By John Whitehead, European Plastics News
Engel ceo Peter Neumann has painted a bleak picture of the current injection moulding machine market, warning that global sales this year are likely to amount to just 39 000 units, compared to 91 000 units in 2007.
Speaking at the company's technical symposium in St Valentin, Austria, Neumann forecast European sales of 7 000 machines, half the level of two years ago. Sales in the Americas for 2009 are predicted to total 4 000, down from 7 000 in 2007, while the Asian market is forecast at 28 000 machines compared to 70 000 in 2007.
Neumann said sales to the automotive sector are likely to be down by 70 percent in 2009, while sales to the technical moulding sector are forecast to drop by 65 percent and to packaging firms by 15 percent. Only medical sales will show a positive trend, with a 5 percent rise, he said.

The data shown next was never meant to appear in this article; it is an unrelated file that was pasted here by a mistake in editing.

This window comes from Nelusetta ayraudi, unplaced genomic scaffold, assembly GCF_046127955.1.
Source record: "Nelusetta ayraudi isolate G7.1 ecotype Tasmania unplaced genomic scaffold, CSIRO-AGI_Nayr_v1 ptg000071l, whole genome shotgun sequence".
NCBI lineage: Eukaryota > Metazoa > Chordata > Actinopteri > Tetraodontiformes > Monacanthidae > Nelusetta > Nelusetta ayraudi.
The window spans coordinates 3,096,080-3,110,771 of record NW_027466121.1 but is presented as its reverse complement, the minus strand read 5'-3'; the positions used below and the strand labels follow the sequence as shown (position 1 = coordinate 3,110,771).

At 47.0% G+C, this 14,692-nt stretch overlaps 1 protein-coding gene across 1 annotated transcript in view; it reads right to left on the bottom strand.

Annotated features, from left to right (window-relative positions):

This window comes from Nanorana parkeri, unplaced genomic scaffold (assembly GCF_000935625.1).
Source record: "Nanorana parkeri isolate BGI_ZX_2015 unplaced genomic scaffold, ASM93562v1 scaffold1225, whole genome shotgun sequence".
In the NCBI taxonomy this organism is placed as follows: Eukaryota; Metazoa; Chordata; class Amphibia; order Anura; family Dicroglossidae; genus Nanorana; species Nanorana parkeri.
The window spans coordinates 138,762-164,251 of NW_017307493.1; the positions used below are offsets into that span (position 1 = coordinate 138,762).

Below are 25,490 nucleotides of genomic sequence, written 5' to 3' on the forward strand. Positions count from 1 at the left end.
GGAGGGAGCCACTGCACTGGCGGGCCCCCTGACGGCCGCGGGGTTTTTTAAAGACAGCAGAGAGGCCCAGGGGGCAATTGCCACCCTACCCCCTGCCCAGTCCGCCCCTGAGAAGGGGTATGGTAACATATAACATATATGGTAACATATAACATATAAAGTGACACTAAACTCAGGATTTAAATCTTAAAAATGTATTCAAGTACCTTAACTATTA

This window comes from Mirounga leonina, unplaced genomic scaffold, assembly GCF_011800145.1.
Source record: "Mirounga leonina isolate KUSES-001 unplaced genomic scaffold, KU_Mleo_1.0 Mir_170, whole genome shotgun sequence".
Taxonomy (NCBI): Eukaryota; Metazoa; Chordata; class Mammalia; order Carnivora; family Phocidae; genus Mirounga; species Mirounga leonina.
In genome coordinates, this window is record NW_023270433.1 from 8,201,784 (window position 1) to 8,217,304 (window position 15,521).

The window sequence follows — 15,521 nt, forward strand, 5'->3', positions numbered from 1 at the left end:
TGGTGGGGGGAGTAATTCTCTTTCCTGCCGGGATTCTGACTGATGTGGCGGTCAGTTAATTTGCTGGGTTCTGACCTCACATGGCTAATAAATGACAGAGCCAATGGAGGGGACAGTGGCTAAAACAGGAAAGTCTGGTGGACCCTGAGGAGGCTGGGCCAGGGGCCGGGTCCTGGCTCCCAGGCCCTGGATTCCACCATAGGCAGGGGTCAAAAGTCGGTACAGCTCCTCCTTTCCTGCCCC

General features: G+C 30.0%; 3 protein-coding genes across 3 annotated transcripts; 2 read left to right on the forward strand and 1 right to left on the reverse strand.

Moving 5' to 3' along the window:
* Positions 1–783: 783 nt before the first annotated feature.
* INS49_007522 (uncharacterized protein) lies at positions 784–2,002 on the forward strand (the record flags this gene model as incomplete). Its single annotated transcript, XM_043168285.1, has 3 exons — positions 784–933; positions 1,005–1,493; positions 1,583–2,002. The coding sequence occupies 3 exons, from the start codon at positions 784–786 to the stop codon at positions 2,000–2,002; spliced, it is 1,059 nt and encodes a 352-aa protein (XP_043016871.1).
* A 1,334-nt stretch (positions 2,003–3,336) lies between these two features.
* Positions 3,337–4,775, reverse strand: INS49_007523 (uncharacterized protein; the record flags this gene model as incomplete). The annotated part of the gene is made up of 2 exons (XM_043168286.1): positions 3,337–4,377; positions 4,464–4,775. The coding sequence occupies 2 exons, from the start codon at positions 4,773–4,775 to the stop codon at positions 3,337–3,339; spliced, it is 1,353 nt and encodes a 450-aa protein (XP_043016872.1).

For Engel, the impact of the crisis is likely to be a drop in turnover to Euro 400 million ($566 million) for financial year 2009/10, which began in April, compared to Euro 591 million in 2008/09.
Engel will maintain its development efforts, whose fruits were on display for the 2000 visitors from 45 countries who attended the event, Neumann stressed. Some 20 machines featuring a wide variety of technologies were on display at the company's St Valentin plant, home of its bigger machine range.
Developments on show included smaller models in the Duo pico two platen range, new Clearmelt technology for over moulding with transparent polyurethane for high quality, scratch resistant surfaces and fast cycling electric machines for packaging. The company also highlighted its new Onyx ultra hard wearing screw and new e-factory software module.
Underlining Engel's successful growth in recent years, Neumann disclosed that the company puts its share in the European market at 27 percent, compared with 19 percent in 2004. Worldwide, the company holds a 13 percent share of the market, he estimated.
The company had discussed whether to go ahead with the event in view of the crisis, he acknowledged, but decided that the importance of showing its continuing innovation successes justified the decision.